As part of a special security bug bounty program, Mozilla Corporation is offering $10,000 to anyone who reports a qualifying security vulnerability in the new cryptography library it plans to deploy in a yet-to-be-released version of Firefox.
Today, Mozilla’s security engineering team announced the company had developed a new certificate verification library for its products, known as mozilla::pkix. Mozilla said the new code is more robust and easily maintainable than its existing one. The reason for this special bug bounty program is that the company would like to ensure that there are no serious security flaws in their code before the new library’s projected release along with Firefox version 31 on or sometime after July 1.
The move is a clear reaction to the recent emergence of troubling cryptography vulnerabilities – like the OpenSSL Heartbleed bug and Apple’s Goto Fail – that exposed large swaths of the Internet to exploits that are difficult to detect and mitigate.
Mozilla believes its new certificate verification library will be an upgrade over existing ones “because certificate path building attempts all potential trust chains for a certificate before giving up (acknowledging the fact that the certificate space is a cyclic directed graph and not a forest).” Furthermore, the security team says the new implementation will be easier to maintain because of its slimmed down code base (having only 4,167 lines of C++ code compared to the previous 81,865 lines of code that was auto-translated from Java to C).
“We are primarily interested in bugs that allow the construction of certificate chains that are accepted as valid when they should be rejected, and bugs in the new code that lead to exploitable memory corruption,” writes Daniel Veditz, security lead at Mozilla Corporation. “Compatibility issues that cause Firefox to be unable to verify otherwise valid certificates will generally not be considered a security bug, but a bug that caused Firefox to accept forged signed [Online Certificate Status Protocol] responses would be.”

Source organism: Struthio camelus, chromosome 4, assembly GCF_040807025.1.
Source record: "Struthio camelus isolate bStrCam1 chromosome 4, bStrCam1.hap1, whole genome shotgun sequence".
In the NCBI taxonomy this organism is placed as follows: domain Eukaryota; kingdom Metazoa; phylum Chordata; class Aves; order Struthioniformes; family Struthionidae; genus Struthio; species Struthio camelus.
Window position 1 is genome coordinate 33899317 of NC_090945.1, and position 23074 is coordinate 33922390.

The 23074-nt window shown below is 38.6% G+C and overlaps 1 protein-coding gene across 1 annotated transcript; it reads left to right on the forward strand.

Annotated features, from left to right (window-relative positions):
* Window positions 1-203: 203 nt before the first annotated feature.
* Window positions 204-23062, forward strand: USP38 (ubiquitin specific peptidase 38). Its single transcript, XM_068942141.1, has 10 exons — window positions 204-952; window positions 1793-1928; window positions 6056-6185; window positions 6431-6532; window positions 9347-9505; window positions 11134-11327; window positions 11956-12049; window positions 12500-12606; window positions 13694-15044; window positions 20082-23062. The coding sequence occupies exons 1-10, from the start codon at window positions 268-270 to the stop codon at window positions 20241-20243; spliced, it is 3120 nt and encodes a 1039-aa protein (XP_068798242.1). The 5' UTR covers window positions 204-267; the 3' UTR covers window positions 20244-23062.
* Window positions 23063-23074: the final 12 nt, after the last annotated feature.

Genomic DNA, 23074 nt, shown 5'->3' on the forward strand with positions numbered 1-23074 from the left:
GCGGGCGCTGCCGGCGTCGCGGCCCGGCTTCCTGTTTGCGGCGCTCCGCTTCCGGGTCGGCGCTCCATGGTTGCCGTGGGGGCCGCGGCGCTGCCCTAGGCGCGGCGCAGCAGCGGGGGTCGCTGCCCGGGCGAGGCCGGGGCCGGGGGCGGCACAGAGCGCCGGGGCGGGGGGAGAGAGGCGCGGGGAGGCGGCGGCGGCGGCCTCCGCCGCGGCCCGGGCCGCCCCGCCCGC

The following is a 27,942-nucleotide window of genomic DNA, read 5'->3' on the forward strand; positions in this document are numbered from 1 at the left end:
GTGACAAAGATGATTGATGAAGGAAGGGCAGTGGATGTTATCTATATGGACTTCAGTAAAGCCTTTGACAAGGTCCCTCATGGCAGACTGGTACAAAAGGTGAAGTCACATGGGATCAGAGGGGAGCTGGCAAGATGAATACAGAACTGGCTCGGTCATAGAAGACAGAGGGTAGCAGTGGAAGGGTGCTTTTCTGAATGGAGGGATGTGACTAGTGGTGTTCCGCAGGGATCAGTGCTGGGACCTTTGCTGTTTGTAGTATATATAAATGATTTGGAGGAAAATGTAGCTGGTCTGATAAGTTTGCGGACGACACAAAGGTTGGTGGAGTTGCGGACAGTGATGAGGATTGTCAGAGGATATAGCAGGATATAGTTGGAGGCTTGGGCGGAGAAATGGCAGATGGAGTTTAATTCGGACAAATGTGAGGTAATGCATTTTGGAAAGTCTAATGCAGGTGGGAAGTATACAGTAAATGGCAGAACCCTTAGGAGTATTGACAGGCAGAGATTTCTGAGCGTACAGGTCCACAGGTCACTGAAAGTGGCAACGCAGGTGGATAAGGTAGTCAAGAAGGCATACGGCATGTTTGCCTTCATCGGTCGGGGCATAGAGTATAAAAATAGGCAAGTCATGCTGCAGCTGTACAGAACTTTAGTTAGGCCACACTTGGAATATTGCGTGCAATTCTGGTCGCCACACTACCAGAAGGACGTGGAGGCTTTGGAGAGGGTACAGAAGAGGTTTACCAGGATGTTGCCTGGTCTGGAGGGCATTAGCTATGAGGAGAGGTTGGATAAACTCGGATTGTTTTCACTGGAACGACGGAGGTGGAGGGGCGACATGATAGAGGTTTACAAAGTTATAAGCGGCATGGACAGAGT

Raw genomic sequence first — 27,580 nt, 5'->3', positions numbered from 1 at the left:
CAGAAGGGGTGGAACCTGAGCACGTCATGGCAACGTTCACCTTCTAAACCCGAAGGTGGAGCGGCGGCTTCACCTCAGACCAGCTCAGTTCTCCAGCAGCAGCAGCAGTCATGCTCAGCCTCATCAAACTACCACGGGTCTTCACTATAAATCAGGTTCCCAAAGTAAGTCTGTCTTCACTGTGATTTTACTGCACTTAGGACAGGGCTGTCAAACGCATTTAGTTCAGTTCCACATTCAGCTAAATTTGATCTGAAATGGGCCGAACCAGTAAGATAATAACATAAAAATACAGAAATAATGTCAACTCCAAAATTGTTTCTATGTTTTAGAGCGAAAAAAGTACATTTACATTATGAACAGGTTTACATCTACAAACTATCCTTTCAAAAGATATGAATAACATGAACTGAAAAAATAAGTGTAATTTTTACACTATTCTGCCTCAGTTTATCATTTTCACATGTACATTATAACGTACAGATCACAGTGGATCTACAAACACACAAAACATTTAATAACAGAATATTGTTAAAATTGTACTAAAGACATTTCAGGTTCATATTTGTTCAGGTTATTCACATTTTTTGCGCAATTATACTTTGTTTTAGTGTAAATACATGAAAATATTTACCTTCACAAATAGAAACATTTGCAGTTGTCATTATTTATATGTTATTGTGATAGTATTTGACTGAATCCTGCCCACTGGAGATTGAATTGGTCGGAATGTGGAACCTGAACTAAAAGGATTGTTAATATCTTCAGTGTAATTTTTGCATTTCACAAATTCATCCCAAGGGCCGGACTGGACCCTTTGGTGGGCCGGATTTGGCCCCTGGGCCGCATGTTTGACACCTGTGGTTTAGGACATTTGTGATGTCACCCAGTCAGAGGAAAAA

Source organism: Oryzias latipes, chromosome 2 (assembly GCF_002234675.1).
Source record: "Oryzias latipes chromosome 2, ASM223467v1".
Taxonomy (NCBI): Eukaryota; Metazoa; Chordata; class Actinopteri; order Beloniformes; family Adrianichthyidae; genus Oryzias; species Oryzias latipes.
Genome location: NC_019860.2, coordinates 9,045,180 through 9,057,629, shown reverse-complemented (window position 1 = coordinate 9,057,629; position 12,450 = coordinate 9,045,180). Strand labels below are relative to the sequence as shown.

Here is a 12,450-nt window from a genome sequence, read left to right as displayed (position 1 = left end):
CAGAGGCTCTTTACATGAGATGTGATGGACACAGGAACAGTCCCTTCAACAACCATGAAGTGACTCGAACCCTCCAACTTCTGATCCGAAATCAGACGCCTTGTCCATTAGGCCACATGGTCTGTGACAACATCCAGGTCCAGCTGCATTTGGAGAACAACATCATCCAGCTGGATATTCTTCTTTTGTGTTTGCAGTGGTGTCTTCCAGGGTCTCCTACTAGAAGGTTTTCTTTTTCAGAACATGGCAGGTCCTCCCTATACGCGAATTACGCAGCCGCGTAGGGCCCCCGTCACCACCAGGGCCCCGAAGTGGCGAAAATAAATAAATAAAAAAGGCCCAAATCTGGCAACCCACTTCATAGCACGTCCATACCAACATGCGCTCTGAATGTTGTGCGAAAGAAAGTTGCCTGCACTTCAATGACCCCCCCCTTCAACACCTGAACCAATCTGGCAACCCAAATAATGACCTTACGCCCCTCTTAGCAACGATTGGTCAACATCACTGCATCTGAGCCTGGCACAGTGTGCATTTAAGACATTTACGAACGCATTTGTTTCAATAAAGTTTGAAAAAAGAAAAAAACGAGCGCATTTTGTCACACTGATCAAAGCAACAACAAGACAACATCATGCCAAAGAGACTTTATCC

In order to qualify for the payout, researchers must not only adhere to the rules of Mozilla’s existing bug bounty program, but also meet the following requirements as well:
- the bug has to be present in or caused by code in security/pkix or security/certverifier as used in Firefox;
- it must be triggered through normal web browsing (for example “visit the attacker’s HTTPS site”);
- researchers will need to report their bugs in enough detail, including test cases, certificates, or even a running proof-of-concept server, that Mozilla can reproduce the problem;
- bugs will also have to be reported by 11:59 p.m. Pacific time on June 30 (ahead of the Firefox 31 release).
Valid security bugs that don’t meet the specific parameters of this special program, the company says, will remain eligible for Mozilla’s typical $3,000 bug bounties.